Get thinking clearly, Mr Grantham. Strive for peace and stability in a world where it is technically feasible for everyone to benefit from an energy source, free of greenhouse gas emissions and affordable by all.

People like you can make a difference to the speed of introduction of breeder reactor technology and it needs to be happening now.

Wednesday, 10 April 2013

What's £80 million a year? Not much else to spend our hard-earned taxes on, is there?

"...The UK is currently home to 112 tonnes of what is the most toxic substance ever created and most of it is held in a modern grey building to one side of the site.

Such is the sensitivity surrounding the building and its contents that only a handful of staff, with the necessary security clearance, are allowed inside.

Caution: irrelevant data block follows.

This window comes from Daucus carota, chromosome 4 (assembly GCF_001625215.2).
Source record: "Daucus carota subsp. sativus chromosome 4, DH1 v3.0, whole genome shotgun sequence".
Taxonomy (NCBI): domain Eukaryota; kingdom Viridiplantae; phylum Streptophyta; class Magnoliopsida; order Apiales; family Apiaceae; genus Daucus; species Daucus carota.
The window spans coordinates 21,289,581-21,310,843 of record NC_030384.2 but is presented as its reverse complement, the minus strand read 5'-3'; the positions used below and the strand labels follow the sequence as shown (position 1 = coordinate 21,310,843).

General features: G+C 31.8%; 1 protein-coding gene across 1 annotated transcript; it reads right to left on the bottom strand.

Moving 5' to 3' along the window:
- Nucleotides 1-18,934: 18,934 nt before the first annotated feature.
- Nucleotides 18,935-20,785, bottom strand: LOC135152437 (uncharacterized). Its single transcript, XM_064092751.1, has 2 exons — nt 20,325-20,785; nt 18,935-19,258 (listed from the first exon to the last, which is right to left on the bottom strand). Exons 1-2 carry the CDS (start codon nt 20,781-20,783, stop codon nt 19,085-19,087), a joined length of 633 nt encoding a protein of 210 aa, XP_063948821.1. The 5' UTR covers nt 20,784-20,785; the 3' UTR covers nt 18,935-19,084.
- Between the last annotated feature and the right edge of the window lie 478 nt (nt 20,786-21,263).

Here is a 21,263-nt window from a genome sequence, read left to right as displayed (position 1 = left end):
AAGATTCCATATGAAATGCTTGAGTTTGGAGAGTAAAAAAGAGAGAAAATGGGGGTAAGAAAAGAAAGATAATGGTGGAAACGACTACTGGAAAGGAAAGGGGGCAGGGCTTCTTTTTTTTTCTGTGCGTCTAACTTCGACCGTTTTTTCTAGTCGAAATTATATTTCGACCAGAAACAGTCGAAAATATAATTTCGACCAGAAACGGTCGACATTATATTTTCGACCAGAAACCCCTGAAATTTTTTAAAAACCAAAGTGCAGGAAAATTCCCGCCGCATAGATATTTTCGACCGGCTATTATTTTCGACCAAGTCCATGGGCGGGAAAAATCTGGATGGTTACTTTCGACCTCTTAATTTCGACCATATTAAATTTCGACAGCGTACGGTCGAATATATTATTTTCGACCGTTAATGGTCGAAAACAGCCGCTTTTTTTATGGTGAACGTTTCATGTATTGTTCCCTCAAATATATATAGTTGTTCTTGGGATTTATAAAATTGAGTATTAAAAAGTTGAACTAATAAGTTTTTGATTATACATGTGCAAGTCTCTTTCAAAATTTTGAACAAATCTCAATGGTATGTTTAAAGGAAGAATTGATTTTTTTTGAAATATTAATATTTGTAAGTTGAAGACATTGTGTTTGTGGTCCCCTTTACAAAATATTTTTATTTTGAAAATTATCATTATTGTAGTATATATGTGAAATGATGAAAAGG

Estimates suggest that the taxpayer currently spends £80m a year to store it safely and stop it falling into the wrong hands..."

Well, the IMechE are pointing - yet again - to a no-brainer solution!

From the Conclusion:
"...but the sodium-cooled fast reactor route is sufficiently attractive to merit significant immediate UK support..."

They Mean - The GE Hitachi offer, to burn the UK's Plutonium Stockpile with the PRISM Reactor!

You've heard all of this before, Mr Davey! When is the (£80m a year) penny going to drop?